Part of: North
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Brief: Words

published on 4 November 2015

Lou Stoppard asked students at Liverpool John Moores University to explore text within geographic space.

Lou Stoppard asked students at Liverpool John Moores University to explore text within geographic space.


The aim of this brief is to explore the possibilities, subtleties and nuances of text within geographic space. You can look for text anywhere – on road signs, flyers, billboards, menus, hand-written posters etc. You are looking for text that is specific to the North and says something, however indirect, about the location in which you found it and the context in which it exists.  At it’s most obvious, this could be a road sign pointing you to Liverpool City Centre, and it’s most subtle it could be a small handwritten flyer featuring a niche colloquialism. 

It sounds obvious, but text can say so much – not just through wording, but also through design, location and placing. You should consider carefully the relationship between text and imagery – something that is particularly notable in the North thanks to the acclaim surrounding Peter Saville’s work with text and imagery for Joy Division, New Order and the Hacienda (one of the most pervasive and discussed elements of the North’s cultural output even today).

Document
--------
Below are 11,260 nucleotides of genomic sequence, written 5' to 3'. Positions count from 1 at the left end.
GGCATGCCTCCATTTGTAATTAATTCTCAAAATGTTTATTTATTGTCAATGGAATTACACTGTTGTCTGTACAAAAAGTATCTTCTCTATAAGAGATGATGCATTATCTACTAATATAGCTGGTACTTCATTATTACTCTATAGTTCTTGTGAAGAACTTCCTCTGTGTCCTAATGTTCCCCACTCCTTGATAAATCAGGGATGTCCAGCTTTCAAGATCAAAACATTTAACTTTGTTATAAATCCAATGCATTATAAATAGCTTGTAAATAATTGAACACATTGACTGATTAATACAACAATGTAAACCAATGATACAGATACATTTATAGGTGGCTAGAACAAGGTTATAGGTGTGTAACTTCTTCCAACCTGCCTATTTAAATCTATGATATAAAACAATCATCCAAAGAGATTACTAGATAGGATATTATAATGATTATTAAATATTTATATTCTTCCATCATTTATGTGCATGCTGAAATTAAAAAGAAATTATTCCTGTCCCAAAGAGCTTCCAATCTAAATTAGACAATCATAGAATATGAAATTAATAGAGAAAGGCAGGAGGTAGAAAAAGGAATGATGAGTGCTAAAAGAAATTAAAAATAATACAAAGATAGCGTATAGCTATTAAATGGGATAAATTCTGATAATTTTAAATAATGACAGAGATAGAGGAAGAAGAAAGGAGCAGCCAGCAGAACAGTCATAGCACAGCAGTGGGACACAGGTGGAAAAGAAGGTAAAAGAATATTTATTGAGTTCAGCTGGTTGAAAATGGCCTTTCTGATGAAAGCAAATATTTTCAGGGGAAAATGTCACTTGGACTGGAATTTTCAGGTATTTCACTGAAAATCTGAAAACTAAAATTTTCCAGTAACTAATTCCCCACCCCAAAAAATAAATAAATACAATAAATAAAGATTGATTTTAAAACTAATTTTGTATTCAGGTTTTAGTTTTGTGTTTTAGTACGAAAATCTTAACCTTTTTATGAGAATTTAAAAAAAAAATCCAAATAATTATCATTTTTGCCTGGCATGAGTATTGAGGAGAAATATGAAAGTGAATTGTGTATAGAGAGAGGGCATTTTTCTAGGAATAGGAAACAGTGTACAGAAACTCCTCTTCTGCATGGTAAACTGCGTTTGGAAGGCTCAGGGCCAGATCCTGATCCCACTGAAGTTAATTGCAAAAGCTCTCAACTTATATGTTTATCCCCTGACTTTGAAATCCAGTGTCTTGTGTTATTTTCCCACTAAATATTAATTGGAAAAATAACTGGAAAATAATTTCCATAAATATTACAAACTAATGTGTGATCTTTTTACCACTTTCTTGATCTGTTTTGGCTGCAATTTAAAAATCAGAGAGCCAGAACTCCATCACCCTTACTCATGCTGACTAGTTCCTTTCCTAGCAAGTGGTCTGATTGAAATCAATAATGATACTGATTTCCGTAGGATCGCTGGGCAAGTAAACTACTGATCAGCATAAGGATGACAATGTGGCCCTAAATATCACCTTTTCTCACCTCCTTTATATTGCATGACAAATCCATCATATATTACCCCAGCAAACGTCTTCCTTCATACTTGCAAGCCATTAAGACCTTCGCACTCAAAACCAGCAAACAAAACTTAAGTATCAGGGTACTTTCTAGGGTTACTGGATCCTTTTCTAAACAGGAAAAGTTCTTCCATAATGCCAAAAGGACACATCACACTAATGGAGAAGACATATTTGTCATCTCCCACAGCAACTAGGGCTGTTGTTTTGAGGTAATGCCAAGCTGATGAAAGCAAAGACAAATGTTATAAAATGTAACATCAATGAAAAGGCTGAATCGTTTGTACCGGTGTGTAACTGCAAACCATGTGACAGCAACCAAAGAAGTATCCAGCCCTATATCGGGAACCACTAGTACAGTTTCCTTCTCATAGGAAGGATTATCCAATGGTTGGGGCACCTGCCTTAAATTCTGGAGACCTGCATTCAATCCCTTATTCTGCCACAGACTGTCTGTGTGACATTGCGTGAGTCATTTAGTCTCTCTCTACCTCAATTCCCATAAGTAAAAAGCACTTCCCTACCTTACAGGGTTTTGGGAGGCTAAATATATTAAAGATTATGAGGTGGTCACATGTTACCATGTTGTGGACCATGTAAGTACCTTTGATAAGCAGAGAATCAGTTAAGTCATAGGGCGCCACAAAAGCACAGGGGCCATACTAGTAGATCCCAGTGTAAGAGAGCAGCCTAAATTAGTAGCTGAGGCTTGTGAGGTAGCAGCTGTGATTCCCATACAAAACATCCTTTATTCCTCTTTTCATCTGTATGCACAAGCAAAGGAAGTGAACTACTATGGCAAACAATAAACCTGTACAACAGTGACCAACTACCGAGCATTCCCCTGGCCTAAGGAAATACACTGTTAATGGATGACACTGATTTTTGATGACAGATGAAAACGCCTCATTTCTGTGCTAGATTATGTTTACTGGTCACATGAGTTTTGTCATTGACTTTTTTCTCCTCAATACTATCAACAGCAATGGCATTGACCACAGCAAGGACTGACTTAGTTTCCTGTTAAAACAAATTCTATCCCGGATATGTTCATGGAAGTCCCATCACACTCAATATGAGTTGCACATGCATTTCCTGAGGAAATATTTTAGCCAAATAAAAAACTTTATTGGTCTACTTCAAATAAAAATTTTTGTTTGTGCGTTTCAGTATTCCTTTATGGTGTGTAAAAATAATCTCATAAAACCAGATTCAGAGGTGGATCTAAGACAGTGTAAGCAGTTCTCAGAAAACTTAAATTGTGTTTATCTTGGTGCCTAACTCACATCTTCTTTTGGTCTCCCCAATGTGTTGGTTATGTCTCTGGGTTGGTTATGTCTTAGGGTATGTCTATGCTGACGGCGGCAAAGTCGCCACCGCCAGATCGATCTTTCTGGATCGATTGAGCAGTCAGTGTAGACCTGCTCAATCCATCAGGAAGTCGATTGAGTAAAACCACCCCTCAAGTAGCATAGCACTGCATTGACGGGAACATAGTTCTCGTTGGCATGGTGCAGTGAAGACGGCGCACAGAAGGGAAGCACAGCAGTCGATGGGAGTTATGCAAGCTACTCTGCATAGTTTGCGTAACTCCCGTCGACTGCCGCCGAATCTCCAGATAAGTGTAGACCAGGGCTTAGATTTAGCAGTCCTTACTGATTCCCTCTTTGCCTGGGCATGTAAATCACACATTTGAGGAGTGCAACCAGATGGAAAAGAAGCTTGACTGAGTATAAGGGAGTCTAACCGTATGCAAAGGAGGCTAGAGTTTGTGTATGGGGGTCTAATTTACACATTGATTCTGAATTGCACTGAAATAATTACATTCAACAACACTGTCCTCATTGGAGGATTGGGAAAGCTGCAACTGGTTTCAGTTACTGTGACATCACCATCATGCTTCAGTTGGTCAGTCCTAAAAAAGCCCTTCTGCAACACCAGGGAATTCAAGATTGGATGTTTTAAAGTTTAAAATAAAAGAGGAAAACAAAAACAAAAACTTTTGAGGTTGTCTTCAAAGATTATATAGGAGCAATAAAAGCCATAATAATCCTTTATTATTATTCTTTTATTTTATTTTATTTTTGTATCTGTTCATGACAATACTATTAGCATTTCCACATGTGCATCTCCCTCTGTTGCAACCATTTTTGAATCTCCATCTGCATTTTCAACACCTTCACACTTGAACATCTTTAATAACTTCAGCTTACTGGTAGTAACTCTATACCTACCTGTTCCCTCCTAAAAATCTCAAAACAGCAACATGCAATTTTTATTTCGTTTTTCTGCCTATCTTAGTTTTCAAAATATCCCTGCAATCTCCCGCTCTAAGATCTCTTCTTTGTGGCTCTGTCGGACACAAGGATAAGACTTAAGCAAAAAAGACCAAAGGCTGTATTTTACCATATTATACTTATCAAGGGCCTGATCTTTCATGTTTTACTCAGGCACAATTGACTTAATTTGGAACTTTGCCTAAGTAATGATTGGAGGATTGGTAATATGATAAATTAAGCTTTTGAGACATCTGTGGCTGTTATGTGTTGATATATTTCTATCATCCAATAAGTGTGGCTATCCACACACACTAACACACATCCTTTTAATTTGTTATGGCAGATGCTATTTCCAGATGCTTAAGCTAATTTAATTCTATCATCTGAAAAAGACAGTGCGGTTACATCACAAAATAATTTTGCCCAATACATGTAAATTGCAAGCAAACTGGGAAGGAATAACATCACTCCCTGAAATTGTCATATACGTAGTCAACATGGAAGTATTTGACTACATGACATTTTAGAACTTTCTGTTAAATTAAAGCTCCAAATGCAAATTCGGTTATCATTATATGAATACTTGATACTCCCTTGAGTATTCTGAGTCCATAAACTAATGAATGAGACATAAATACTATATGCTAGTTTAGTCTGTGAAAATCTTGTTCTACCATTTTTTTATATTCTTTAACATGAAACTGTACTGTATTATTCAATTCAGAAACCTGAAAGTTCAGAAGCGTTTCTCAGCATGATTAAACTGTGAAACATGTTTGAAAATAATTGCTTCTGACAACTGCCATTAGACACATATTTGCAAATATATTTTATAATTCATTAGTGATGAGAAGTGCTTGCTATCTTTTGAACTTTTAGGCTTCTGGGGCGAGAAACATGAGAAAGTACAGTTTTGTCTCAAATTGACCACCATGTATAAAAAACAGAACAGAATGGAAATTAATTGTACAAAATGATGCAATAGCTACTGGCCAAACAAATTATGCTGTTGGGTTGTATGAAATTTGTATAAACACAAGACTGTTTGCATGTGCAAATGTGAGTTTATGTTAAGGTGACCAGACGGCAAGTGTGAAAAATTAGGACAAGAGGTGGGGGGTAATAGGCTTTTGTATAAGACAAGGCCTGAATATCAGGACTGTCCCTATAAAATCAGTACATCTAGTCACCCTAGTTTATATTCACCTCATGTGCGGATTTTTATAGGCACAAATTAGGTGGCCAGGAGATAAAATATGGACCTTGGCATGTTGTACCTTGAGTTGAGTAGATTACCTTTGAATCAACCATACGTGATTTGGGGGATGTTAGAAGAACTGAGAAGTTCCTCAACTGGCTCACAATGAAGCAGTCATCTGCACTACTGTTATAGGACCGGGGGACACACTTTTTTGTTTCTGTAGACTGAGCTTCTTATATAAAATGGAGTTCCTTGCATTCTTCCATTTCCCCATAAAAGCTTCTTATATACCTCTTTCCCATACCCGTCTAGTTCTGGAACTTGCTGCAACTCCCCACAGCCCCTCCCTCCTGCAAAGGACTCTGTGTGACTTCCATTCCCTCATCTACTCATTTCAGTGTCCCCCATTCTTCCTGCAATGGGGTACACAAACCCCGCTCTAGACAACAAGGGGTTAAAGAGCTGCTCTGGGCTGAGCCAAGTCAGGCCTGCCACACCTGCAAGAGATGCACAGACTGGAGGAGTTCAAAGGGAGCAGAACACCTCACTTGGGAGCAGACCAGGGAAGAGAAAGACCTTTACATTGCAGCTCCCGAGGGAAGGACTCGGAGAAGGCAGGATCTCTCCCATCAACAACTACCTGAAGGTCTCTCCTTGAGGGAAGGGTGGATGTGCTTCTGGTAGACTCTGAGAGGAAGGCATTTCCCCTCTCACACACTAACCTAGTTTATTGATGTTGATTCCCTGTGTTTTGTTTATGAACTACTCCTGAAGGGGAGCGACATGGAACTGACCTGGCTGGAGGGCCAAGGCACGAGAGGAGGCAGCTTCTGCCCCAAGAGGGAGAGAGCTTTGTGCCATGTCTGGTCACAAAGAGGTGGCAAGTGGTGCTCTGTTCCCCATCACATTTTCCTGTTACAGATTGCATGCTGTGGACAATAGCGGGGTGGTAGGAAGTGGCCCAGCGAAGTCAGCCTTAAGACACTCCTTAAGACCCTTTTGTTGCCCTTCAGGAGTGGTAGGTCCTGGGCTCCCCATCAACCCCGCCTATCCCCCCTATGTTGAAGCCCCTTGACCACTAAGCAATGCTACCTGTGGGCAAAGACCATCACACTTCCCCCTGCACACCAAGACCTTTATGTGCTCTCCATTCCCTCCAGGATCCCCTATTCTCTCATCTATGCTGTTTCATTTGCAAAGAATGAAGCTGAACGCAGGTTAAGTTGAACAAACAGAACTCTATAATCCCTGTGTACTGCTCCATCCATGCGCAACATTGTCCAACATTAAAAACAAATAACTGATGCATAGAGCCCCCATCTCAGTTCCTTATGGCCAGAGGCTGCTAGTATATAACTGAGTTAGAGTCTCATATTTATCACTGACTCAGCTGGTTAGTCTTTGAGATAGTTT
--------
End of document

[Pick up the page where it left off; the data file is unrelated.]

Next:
On that note, you should look out for tropes within the text you see – font clichés, or references to famous graphic design work from the North. To quote Saville, ‘The typography that becomes evident in the nineties is the result of a handful of people making typography cool. New Order Untitled [the band’s 1989 tour book/magazine by Peter Saville) has Helvetica all the way through it. By the time we get to the late nineties, there’s a film about Helvetica.’

You should collect together a set of examples of text that is specific or poignant to its location that you can find while out and about. Try to find 3 distinct examples – you could spot a club flyer that references the typography and iconic black and yellow lines of the Hacienda, or a newspaper article propagating stereotypes about the North, or a poster that shows off an area’s cultural history and the passage of time simply through its continued existence and the fact no one has removed it from display, for example the prolonged appearance of ‘Liverpool 08 European Capital of Culture’ on posters, wall art and even fabrication and upholstery around the city. Find examples inside and outside. Look for work made by residents and officially commissioned. And, most of all, seek out text that tells a story in multiple ways, which are layered, subtle and rich.

'No golf', Central Park, Liverpool by Adam Murray
Visuals celebrating Liverpool's title as City of Culture in 2008. This graphic can still be seen around the city on fabrications and posters in 2015
Building commences on The Hacienda apartments in Manchester after the nightclub was demolished in 2002
New Order's Blue Monday cover by Peter Saville



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